Canal Boats from 1800s Found in Lake Ontario


Two canal boats that may date back to the mid 1800’s have been discovered in Lake Ontario by a team of shipwreck explorers.   Jim Kennard, Roger Pawlowski, and Roland Stevens located the canal boats using DeepVision side scan sonar while searching for shipwrecks off Oswego, NY.   Locating canal boats in Lake Ontario is an unusual event as these craft were not built for transportation on the open lake.   This past season visual exploration of the canal boats was conducted utilizing both technical divers and an underwater remote operated vehicle.

Canal boats Discovered

The remains of a small shallow draft canal boat with a length of 65 feet and a beam of 14 feet was found with a portion of its stern torn away.  There is no evidence of an upper deck, cabin, or any remaining cargo.  It can be speculated that whatever cargo this canal boat was carrying probably caused the stern to break away during turbulent lake conditions.  

A canal scow with a length of 78 feet and beam of 14 feet was found with its entire port side torn away.  This is also a shallow draft vessel of around 4 feet. Here again, caught in rough conditions while crossing the lake the shifting cargo probably caused the side of the scow to collapse and the vessel to founder. 

Both canal boats were found within a few miles of each other on a route approximately midway between Oswego and Sackets Harbor.

Underwater Survey

During the 2014 season the canal boat and scow were explored using a VideoRay Remote Operated Vehicle.  Technical divers Bob Sherwood and Andrew Driver provided more video and close up inspection of the construction details of the canal boat wreck.   Both of the canal craft wrecks are in depths exceeding 200 feet which is beyond the safe diving range of recreational SCUBA divers. 

Vessel Identification

Neither the canal boat or canal scow had a name board attached so the identification of these wrecks could not be determined.   A review of a database maintained by Kennard of over 600 Lake Ontario shipwrecks did not turn up a good match for either of these vessels.  There are, however, some clues to the time period when these canal craft were in operation.  The size of both vessels could put them in the period from 1850 to 1862 when the Erie Canal system had been widened to accommodate boats up to 90 feet in length and 15 feet wide. 

Canal Boat – Builder’s Design

The canal boat utilized a plank-on-frame type of construction which was the most common type of design during this period. This was a self-supporting skeletal frame with exterior shell planking.  The vertical frames were attached to the bottom frames with cross braces.  Builders of canal boats used a variety of construction designs based on the work these boats were intended for.  Canal boat builders would not have designed a shallow draft vessel of similar construction to withstand the pounding and stress needed to survive on Lake Ontario during a storm.  The canal craft which the explorers discovered were fine for travel on the Oswego and Erie Canals but not strong enough for open lake travel.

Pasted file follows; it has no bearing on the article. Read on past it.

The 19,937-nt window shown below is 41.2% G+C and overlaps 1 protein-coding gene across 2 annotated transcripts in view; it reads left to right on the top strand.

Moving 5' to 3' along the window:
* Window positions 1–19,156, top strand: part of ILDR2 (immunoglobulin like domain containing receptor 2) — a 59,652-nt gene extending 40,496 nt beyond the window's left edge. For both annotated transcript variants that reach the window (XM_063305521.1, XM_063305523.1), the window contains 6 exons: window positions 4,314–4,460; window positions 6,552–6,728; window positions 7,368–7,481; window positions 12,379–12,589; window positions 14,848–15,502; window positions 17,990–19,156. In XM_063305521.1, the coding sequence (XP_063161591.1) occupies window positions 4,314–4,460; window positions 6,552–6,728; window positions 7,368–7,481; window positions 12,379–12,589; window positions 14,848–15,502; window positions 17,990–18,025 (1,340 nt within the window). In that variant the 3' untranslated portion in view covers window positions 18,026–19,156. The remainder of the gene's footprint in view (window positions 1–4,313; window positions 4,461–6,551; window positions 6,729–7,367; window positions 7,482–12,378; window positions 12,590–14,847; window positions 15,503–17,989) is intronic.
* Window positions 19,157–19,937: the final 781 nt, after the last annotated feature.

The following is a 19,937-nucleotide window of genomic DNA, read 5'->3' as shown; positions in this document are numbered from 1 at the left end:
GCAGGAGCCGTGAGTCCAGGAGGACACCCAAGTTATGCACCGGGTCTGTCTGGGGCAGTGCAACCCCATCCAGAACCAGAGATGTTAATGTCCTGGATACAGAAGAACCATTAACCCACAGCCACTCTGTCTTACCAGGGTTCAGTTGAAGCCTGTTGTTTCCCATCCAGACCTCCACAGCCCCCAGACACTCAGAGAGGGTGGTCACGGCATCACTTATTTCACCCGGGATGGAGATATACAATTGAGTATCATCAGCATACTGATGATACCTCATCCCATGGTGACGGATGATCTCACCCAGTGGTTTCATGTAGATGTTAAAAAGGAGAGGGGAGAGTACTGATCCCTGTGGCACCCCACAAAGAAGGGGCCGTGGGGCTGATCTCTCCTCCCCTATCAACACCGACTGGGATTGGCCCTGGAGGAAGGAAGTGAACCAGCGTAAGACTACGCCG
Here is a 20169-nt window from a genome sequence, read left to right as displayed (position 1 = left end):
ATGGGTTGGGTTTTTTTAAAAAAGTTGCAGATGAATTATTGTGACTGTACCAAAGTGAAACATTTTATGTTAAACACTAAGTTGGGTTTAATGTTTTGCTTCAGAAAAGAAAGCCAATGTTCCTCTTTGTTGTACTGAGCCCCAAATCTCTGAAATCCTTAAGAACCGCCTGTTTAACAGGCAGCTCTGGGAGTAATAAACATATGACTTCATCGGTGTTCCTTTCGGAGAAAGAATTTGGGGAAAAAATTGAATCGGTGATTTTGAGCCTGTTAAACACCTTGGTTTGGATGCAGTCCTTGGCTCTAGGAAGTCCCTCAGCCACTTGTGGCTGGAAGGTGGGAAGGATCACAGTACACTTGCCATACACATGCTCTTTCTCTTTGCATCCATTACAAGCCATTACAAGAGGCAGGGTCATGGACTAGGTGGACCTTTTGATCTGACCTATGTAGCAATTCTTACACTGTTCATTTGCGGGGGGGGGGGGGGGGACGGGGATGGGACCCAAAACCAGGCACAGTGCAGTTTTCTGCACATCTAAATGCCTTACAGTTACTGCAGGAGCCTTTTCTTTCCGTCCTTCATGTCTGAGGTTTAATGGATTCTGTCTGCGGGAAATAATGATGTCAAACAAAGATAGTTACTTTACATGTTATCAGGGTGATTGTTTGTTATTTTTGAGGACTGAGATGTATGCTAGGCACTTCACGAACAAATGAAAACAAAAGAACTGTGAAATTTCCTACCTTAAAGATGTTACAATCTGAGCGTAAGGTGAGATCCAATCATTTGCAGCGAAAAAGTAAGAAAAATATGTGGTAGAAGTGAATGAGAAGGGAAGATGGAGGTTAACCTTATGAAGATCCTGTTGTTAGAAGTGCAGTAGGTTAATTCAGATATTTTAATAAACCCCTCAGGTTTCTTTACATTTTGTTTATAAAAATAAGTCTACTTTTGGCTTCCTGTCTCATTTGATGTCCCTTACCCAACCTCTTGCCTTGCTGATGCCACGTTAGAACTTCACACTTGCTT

Transportation risk on Lake Ontario for canal craft

It can be speculated that the owners of the canal boat and canal scow decided to use their vessels to transport cargo to or from Oswego or Sackets Harbor.  They took the chance that if Lake Ontario was calm they could make their intended destination without any problems.  Unfortunately, the conditions on Lake Ontario can change very quickly from calm to high wind and waves. No shallow draft canal boat could survive in those conditions. 


Historic Shipwrecks in New York State waters

Historic shipwrecks abandoned and embedded in New York State underwater lands belong to the people of the State of New York and are protected by state and federal law from unauthorized disturbance.

Historic Shipwrecks of Lake Ontario Project

The survey of historic shipwrecks in Lake Ontario was funded by a grant from The National Museum of the Great Lakes/Great Lakes Historical Society of Toledo, Ohio.

Shipwreck Discovery Team

Jim Kennard has been diving and exploring the lakes in the northeast since 1970. He has found over 200 shipwrecks in the Great Lakes, Lake Champlain, NY Finger Lakes and in the Mississippi and Ohio Rivers over the past 40 years. In 1983 he discovered a unique horse powered ferryboat in Lake Champlain.  National Geographic featured the ferryboat in their October 1989 issue.  In May 2008 Jim Kennard and Dan Scoville discovered the 234 year old British warship HMS Ontario, the oldest shipwreck ever found in the Great Lakes.   Kennard is a Fellow member of The Explorers Club.

Roger Pawlowski has been diving on shipwrecks in the northeast and Florida for the past 14 years.  He is a retired Air Force Reserve pilot and flew missions in Desert Storm.  In 1980 while flying a practice mission over Lake Ontario he witnessed a small aircraft plunge into the lake.  His details of the incident and location helped Kennard locate the aircraft which was several miles from shore and in over 100 feet underwater.  Pawlowski is an electrical engineer and runs his own engineering consulting business.

Roland ‘Chip’ Stevens is a retired architect and working artist whose watercolors, many of which have been accepted into national exhibitions, are well known in the Rochester area.  A sailor for over 60 years, Stevens has a love of the sea as reflected in his seascapes.  A number of his paintings of shipwrecks discovered by the team have appeared in news stories and publications



1 Comment

anonymous by David Webb on 1/31/2015
This information given is extremely interesting. Keep up the great work you guys are doing. Be Safe& God Bless.

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